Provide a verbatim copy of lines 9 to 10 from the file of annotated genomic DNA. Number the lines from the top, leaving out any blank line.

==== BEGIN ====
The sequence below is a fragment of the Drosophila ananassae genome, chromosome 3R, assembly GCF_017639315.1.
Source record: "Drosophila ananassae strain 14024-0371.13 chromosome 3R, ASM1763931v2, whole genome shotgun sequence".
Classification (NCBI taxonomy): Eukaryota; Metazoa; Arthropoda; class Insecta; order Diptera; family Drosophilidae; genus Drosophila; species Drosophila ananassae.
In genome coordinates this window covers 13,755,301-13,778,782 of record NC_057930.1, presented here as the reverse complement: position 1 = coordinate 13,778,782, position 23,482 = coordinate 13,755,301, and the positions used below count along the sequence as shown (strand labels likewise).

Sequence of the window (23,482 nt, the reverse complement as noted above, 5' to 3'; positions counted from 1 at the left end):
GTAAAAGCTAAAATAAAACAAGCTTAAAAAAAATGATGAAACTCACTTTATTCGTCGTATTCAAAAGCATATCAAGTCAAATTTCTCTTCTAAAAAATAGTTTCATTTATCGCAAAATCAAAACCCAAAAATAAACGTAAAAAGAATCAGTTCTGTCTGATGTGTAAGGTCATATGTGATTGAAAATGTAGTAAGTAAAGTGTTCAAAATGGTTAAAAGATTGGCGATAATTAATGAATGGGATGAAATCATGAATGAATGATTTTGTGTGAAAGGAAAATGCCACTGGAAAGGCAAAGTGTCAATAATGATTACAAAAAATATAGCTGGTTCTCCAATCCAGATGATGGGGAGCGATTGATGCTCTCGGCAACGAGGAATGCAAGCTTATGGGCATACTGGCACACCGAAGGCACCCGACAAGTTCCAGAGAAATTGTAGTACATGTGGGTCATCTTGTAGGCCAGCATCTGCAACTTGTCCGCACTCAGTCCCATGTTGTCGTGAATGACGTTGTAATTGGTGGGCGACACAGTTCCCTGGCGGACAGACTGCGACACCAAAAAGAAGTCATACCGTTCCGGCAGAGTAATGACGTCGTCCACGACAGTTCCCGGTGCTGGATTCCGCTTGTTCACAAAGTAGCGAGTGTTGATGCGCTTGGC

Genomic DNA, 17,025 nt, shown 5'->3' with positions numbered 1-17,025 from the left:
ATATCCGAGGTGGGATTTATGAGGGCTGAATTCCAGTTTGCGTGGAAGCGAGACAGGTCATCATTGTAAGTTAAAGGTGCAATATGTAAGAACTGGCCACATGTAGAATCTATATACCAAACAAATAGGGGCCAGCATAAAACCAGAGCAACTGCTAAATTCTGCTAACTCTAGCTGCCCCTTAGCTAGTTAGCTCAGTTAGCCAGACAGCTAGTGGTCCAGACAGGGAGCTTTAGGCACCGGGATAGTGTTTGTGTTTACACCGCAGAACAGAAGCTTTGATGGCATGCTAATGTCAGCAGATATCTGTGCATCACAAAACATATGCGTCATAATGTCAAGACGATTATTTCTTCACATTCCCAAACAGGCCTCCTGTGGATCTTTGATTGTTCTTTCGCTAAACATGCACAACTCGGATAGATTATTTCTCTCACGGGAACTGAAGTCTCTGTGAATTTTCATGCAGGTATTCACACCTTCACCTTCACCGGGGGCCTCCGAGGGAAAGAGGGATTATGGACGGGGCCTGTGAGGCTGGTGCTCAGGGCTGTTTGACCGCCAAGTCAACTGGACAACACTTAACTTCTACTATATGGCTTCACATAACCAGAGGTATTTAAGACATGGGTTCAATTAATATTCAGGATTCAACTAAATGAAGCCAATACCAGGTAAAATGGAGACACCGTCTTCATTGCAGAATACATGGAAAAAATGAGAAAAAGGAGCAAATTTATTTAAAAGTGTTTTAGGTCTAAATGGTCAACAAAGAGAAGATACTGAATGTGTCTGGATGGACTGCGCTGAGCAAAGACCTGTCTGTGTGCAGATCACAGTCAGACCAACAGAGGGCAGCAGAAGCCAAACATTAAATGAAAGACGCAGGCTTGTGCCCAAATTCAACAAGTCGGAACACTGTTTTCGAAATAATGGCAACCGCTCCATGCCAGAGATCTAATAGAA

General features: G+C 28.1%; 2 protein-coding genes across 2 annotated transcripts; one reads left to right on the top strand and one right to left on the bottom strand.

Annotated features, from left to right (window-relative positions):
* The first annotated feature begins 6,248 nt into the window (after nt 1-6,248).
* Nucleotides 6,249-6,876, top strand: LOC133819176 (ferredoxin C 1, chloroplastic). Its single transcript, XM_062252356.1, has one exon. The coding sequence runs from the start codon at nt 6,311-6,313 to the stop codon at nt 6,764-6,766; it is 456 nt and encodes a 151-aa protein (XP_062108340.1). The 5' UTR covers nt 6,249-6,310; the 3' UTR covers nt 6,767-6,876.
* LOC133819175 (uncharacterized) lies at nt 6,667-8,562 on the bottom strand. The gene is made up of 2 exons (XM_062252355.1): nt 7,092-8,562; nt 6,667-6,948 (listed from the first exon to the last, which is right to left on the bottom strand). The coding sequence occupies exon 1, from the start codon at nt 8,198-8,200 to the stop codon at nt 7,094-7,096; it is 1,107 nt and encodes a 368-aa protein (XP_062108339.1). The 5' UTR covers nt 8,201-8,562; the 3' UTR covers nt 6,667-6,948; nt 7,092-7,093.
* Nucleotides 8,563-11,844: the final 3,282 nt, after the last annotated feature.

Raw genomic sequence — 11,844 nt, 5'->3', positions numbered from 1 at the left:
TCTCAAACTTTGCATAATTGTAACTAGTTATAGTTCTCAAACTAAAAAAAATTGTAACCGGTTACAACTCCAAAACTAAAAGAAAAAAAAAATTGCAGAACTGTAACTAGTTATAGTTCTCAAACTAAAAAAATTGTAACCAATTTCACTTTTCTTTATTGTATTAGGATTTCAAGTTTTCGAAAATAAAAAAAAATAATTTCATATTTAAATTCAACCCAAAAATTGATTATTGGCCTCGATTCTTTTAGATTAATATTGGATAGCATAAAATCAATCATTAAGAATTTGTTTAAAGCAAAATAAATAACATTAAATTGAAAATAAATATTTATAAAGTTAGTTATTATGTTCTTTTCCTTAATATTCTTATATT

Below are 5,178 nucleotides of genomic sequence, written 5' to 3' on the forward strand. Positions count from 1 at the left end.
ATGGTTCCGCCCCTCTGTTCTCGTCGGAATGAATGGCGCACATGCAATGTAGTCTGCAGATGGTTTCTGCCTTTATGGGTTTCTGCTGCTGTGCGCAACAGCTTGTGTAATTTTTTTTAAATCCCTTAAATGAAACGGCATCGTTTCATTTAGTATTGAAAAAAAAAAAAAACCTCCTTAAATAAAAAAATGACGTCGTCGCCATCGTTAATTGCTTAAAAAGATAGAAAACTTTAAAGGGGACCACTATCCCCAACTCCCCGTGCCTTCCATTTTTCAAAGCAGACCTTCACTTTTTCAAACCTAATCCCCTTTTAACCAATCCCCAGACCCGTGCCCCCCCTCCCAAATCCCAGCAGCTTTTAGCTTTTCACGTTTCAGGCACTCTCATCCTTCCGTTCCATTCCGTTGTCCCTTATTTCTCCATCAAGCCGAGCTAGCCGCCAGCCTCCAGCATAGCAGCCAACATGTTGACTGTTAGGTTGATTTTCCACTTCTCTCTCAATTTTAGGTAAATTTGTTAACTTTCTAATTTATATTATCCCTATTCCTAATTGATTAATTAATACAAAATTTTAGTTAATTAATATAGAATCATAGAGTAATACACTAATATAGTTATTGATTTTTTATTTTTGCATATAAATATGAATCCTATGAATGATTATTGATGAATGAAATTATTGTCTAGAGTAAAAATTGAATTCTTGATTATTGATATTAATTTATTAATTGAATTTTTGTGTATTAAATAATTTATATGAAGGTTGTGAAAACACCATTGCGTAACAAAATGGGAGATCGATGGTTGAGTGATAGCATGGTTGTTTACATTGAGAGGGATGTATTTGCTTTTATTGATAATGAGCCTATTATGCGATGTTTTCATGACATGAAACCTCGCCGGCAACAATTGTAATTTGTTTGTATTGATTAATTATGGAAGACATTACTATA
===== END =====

General features: G+C 28.1%; 2 protein-coding genes across 2 annotated transcripts; one reads left to right on the top strand and one right to left on the bottom strand.

Annotated features, from left to right (window-relative positions):